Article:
Fibromyalgia syndrome (FS) is a common disorder of diffuse pain in the muscles or joints accompanied by tenderness at specific tender points and a constellation of related symptoms. The potential role of infections in the pathogenesis of FS has only recently been investigated.
To evaluate the prevalence of FS and to assess tenderness thresholds in patients infected with hepatitis C virus (HCV).
The study included 90 patients with HCV, 128 healthy, anti—HCV-negative controls, and 32 patients with non—HCV-related cirrhosis. Tenderness was measured by manual palpation (18 tender points) and with a dolorimeter. Fibromyalgia syndrome was diagnosed according to the 1990 American College of Rheumatology criteria.
The diagnosis of FS was established in 14 patients (16%) with HCV, in 1 patient (3%)with non—HCV-related cirrhosis, and in none of the healthy controls (P<.001). Thirteen of the HCV-positive patients with FS were women. The patients with HCV had significantly (P<.01) more tender points (mean [±SD] 3.6±5.3) than the healthy controls (0.1±0.5) and the patients with non— HCV-related cirrhosis (1.2±2.7). Specifically, the patients with cirrhosis were most tender on both tenderness measures owing to the high proportion of women in this group. Patients with FS were significantly more tender than those without FS: their dolorimetry thresholds were 2.9 kg vs 6.0 kg (P<.001).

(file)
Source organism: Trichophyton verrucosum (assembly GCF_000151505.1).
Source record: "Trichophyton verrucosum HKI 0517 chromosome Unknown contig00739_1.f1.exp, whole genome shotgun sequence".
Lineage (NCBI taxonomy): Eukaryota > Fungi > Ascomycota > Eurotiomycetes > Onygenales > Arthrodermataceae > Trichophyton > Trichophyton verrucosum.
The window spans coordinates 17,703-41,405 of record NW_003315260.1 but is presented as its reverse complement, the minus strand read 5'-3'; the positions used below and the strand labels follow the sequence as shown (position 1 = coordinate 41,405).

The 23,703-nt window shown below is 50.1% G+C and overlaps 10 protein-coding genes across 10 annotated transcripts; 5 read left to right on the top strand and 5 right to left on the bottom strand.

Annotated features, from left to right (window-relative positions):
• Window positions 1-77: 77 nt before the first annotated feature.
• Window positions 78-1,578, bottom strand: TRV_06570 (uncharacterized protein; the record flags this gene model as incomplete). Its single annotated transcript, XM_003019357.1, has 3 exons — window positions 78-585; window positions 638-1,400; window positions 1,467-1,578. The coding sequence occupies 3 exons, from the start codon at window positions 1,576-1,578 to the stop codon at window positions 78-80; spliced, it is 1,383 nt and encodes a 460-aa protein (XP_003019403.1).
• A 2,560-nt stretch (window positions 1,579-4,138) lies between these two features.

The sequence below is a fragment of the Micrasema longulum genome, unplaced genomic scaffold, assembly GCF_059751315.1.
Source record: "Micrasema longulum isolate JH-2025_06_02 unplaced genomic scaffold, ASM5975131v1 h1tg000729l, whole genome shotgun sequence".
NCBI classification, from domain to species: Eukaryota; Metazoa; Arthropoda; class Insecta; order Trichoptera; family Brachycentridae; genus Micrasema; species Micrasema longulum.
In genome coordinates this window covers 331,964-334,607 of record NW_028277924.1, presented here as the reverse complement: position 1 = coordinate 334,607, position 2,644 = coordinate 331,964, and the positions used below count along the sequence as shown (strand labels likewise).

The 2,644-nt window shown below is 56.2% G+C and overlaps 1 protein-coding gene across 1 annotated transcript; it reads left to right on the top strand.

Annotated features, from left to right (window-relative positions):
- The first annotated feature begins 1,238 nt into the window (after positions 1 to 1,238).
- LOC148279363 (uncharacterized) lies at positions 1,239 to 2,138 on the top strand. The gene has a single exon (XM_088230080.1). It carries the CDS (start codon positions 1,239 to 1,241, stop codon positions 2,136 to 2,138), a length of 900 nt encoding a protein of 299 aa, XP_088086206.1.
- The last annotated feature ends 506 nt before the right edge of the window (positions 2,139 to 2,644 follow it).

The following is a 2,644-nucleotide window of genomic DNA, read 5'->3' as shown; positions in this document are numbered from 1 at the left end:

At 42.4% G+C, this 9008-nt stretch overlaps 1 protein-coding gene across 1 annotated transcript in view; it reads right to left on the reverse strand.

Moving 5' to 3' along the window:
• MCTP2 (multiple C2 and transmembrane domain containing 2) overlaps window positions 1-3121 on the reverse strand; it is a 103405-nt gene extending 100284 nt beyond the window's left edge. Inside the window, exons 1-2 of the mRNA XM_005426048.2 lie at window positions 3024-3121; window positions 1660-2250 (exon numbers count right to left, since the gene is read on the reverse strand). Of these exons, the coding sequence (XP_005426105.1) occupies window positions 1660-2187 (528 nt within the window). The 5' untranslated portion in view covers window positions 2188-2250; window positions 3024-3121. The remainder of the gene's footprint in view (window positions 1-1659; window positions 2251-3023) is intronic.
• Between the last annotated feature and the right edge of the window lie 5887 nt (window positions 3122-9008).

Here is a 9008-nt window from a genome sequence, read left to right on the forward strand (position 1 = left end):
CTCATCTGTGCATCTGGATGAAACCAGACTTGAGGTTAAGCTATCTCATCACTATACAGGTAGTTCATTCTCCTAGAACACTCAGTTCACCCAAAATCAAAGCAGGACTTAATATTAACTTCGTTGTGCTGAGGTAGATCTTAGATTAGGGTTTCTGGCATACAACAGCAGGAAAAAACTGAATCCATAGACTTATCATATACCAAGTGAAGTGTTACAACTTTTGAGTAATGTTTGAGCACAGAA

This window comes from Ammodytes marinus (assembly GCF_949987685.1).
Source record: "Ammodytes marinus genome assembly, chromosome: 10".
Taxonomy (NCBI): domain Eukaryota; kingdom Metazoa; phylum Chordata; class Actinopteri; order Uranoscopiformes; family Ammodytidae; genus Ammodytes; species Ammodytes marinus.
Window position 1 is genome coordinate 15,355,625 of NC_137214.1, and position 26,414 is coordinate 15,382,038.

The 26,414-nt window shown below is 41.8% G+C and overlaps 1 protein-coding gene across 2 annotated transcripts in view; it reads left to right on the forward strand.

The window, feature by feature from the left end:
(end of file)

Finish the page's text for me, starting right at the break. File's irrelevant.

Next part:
A high prevalence of FS was observed in patients infected with HCV, especially women. Recognizing FS in patients with HCV will prevent misinterpretation of FS symptoms as part of the liver disease and will enable the physician to reassure the patient about these symptoms and to alleviate them.Arch Intern Med. 1997;157:2497-2500